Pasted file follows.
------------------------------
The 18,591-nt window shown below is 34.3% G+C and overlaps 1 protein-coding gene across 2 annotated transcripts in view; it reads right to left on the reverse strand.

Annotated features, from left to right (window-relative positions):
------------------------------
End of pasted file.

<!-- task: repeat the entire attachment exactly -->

The 18,591-nt window shown below is 34.3% G+C and overlaps 1 protein-coding gene across 2 annotated transcripts in view; it reads right to left on the reverse strand.

Annotated features, from left to right (window-relative positions):